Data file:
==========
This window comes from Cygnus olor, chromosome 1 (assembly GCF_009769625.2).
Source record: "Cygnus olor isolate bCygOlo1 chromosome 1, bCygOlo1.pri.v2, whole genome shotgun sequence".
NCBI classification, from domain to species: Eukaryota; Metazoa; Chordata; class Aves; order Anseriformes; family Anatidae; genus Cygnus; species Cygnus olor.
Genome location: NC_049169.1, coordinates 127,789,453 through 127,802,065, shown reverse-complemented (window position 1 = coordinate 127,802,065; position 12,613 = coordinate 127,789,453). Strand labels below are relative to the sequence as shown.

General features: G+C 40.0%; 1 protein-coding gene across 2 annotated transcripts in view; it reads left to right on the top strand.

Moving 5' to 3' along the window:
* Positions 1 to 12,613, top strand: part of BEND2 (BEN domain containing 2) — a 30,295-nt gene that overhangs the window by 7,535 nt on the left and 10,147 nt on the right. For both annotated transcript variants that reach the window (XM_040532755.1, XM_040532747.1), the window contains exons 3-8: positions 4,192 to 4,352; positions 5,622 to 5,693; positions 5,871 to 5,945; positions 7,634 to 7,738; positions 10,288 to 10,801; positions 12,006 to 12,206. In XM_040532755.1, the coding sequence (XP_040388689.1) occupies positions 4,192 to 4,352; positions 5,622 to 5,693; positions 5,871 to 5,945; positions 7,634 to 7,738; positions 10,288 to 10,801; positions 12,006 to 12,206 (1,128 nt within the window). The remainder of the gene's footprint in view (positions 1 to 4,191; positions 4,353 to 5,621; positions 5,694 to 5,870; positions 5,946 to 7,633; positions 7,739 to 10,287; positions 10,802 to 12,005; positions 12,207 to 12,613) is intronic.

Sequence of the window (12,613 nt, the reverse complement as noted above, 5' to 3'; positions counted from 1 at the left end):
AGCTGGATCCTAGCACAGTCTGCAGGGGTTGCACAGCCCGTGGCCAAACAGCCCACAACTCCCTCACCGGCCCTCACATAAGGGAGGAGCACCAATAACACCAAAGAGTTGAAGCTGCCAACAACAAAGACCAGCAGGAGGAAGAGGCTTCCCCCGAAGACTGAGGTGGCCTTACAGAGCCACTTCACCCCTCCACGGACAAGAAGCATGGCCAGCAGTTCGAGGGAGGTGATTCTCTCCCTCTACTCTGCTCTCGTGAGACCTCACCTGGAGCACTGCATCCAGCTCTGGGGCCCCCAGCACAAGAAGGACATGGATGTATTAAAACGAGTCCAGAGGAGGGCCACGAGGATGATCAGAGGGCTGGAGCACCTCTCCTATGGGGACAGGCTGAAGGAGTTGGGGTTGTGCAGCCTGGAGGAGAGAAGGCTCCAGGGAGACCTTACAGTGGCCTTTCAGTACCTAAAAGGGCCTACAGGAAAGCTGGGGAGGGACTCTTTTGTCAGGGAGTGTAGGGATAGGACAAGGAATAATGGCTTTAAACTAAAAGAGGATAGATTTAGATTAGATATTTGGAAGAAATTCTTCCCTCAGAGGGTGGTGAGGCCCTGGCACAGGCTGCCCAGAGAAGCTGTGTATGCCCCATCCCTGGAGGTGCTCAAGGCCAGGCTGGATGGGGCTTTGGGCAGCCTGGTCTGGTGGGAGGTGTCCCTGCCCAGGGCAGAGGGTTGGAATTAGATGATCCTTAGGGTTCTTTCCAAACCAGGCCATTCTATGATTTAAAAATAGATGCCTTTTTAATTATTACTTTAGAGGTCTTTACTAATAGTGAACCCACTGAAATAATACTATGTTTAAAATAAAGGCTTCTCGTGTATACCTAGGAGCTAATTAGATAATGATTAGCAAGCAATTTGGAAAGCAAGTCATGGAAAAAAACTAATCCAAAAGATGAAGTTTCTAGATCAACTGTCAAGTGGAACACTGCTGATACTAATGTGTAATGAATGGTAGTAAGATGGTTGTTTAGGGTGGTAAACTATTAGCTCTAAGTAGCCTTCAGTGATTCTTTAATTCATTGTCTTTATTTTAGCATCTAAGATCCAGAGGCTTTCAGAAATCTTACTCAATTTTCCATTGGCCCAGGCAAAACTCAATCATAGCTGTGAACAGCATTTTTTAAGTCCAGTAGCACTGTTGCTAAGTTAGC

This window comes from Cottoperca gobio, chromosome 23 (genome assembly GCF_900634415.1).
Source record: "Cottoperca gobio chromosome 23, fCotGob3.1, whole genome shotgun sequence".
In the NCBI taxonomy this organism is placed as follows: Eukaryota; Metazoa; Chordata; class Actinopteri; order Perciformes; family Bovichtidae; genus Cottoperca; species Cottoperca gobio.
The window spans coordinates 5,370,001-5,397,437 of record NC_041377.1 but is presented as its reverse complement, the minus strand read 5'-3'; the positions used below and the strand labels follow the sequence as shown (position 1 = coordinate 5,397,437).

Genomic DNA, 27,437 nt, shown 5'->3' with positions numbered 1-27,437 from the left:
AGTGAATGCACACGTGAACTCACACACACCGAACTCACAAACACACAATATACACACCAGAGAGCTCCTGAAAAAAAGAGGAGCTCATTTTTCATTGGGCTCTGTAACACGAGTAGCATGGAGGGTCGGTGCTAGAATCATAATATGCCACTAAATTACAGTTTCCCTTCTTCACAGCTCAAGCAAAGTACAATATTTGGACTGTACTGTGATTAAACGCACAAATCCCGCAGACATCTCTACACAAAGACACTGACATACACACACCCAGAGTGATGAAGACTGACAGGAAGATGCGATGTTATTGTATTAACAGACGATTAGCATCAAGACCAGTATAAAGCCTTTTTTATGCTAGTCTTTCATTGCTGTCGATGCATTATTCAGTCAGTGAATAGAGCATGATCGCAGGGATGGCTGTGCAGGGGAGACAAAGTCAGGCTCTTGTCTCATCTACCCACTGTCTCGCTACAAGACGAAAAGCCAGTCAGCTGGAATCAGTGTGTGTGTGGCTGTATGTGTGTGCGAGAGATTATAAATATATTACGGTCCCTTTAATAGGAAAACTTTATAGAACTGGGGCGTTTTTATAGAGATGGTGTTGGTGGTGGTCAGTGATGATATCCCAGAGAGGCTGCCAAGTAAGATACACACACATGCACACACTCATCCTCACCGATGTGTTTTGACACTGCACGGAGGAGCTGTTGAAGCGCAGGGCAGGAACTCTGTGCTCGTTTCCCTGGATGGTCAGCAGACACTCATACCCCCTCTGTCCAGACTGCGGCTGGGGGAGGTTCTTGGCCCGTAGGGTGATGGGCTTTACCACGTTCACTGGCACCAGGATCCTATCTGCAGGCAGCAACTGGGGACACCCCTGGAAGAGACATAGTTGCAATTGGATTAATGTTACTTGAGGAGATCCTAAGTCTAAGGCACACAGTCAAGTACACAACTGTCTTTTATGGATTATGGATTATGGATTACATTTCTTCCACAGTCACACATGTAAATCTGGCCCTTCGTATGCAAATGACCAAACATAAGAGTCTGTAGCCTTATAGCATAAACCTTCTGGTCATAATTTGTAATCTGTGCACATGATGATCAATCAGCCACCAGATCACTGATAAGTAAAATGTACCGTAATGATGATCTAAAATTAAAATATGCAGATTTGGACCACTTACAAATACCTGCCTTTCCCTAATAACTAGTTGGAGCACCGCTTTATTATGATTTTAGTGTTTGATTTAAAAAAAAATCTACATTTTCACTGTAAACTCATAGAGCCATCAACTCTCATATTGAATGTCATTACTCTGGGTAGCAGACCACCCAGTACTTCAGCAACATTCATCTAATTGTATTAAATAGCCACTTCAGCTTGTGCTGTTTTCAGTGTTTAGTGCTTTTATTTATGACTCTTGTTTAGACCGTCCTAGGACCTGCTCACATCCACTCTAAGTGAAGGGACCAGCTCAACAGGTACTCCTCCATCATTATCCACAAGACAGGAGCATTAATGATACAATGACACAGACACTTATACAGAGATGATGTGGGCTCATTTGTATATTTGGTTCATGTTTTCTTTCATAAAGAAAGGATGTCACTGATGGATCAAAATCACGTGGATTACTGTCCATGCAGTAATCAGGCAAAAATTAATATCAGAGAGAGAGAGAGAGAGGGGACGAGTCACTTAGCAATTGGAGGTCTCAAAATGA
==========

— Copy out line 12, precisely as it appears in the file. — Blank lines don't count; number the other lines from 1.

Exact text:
In the NCBI taxonomy this organism is placed as follows: Eukaryota; Metazoa; Chordata; class Actinopteri; order Perciformes; family Bovichtidae; genus Cottoperca; species Cottoperca gobio.